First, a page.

The post Taika Waititi confirms he has begun writing his Star Wars movie appeared first on Flickering Myth.

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expatpaul
18 days ago
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I'm looking forward to this
Belgium
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Grading Trump’s Cognitive Test: For Me it was Easy – Dean Burnett

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Grading Trump's Cognitive Test: For Me it was Easy

Brain Yapping by Dr Dean Burnett

Donald Trump is repeatedly insisting that he has great cognitive abilities because he passed a cognitive test. But that’s not how they work.

At the moment, the US is dealing with the world’s worst surge of Coronavirus cases, increasingly-strained relationships with China, ongoing racially-charged protests, economic meltdown, and who knows what else. And what is President Trump focussing on in these uniquely troubling times?

The fact that he passed a cognitive test, which proves that he’s mentally and intellectually capable of being president. Priorities, and all that.

To clarify, I’m not here to question Trump’s claims that he is mentally sound and cognitively able. He may well be, or he may not be. I don’t know. I don’t have the information, the access, or even the necessary medical training and experience, to make firm judgements about the US president’s mental health. Same goes for anyone else, both in the sense that I shouldn’t be diagnosing anyone else, and nobody else should be diagnosing Trump.

At least not from afar, and especially not without the relevant training an expertise. Psychiatric diagnosis is a difficult, uncertain process at the best of times, without basing it solely on stuff you read or see in the news or online, regarding a person you’ve never actually met. No good can come of this sort of thing, and I’m on the record as saying this emphatically, even in the case of someone like Trump

However, Trump’s claims that his cognitive test shows he’s smart, capable, fully-functioning, better-than-average, or anything else he’s said along those lines? I can confirm that it’s all nonsense. Because that’s not what those sorts of cognitive tests are for.

Assessing IQ and cognitive ability is a very tricky process. Representing it as an illustration is even more so.

The test trump completed was apparently the Montreal Cognitive Assessment (MCA). I can’t help but wonder if Trump is aware it’s called that, because I genuinely suspect he wouldn’t knowingly big up something Canadian in origins. But that’s by the by.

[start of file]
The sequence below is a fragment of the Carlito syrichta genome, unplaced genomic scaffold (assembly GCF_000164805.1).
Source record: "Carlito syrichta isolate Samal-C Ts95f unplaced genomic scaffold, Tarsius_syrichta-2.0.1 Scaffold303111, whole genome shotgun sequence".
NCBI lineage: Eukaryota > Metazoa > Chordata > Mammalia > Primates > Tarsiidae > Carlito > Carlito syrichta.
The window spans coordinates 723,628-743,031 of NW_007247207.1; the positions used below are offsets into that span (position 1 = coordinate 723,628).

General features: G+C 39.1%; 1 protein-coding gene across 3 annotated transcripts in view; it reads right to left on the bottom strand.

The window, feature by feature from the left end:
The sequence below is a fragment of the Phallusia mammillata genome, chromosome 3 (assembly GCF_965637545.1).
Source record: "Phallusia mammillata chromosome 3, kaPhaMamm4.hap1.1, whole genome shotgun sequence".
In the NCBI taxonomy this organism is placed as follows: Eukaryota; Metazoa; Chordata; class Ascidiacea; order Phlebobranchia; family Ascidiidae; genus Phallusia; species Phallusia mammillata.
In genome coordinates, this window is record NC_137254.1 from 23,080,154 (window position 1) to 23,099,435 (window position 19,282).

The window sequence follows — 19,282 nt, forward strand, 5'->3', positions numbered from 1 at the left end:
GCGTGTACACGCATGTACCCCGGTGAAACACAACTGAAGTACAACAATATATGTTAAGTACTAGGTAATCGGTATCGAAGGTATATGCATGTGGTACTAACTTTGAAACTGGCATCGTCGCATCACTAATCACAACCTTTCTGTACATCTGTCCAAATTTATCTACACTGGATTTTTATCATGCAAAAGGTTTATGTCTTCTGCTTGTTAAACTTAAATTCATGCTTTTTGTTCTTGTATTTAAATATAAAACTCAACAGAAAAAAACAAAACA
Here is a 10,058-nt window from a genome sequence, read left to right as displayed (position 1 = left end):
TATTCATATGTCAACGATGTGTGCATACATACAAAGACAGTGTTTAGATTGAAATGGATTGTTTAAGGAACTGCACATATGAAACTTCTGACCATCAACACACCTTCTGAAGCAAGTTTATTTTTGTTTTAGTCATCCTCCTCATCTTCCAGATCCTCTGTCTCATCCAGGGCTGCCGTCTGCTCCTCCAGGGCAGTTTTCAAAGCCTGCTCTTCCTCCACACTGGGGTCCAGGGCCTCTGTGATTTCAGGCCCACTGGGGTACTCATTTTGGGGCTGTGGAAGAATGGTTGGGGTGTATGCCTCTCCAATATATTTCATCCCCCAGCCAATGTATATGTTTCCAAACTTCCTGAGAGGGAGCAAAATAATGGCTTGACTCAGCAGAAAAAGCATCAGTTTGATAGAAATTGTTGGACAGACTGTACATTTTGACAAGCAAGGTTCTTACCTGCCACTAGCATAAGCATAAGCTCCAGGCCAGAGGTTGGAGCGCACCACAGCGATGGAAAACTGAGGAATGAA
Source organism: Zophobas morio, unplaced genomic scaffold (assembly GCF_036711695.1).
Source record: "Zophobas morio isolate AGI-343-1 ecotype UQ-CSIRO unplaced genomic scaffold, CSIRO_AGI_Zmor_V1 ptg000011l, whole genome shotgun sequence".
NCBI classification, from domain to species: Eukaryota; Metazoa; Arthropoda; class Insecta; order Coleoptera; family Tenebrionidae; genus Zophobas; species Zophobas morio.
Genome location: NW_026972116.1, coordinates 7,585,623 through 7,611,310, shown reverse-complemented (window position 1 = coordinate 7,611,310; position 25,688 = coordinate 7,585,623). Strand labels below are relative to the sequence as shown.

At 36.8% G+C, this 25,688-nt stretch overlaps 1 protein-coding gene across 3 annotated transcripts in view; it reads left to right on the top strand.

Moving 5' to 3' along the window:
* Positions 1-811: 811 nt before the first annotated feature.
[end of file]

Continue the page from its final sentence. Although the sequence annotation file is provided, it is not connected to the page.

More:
The MCA is a widely used and reasonably robust cognitive assessment tool, particularly when compared to older, similar tests, like the Mini Mental State Examination (MMSE). The MCA and similar tests assess short term memory, attention, language, reasoning, visuospatial processing, orientation, executive functioning, and so on. These are the main aspects of someone’s cognitive functioning, we do them all the time during our waking lives, they’re how we operate as humans.

But the MCA and other tests assess all these in 10 minutes. This is not even close to being enough time to truly, and thoroughly, assess and determine someone’s mental state and cognitive abilities. No, the main purpose of these tests is to determine whether an individual has any obvious and immediate cognitive deficits that, even if mild, imply some more serious underlying issue, like vascular dementia. The tests are for finding obvious problems, not for providing a detailed evaluation of someone’s cognitive powers.

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Trump has repeatedly boasted about correctly remembering a sequence of five words and being told ‘nobody gets it in order’ (which is incorrect, even small children can do it), implying that he has above-average cognitive abilities. But this is nonsense; the test’s can’t tell you that. Even if you get everything 100% right, the maximum ‘score’ you can earn is ‘has cognitive abilities on a par with that of a bog-standard human’. Hardly the most ringing endorsement for someone insisting they’re the best person to control the world’s biggest economy and nuclear arsenal.

This is why they’re usually used as screening tools, not anything more in-depth. The MCA and similar tests are, essentially, thermometers of the mind. You put a thermometer ‘in’ a patient (never mind where), and it tells you their temperature. If it’s too high, doctors know something’s causing a fever etc. If it’s a normal temperature, doctors know that something isn’t causing a fever. This is useful info for determining whether someone needs treatment. But they can’t tell you more than that.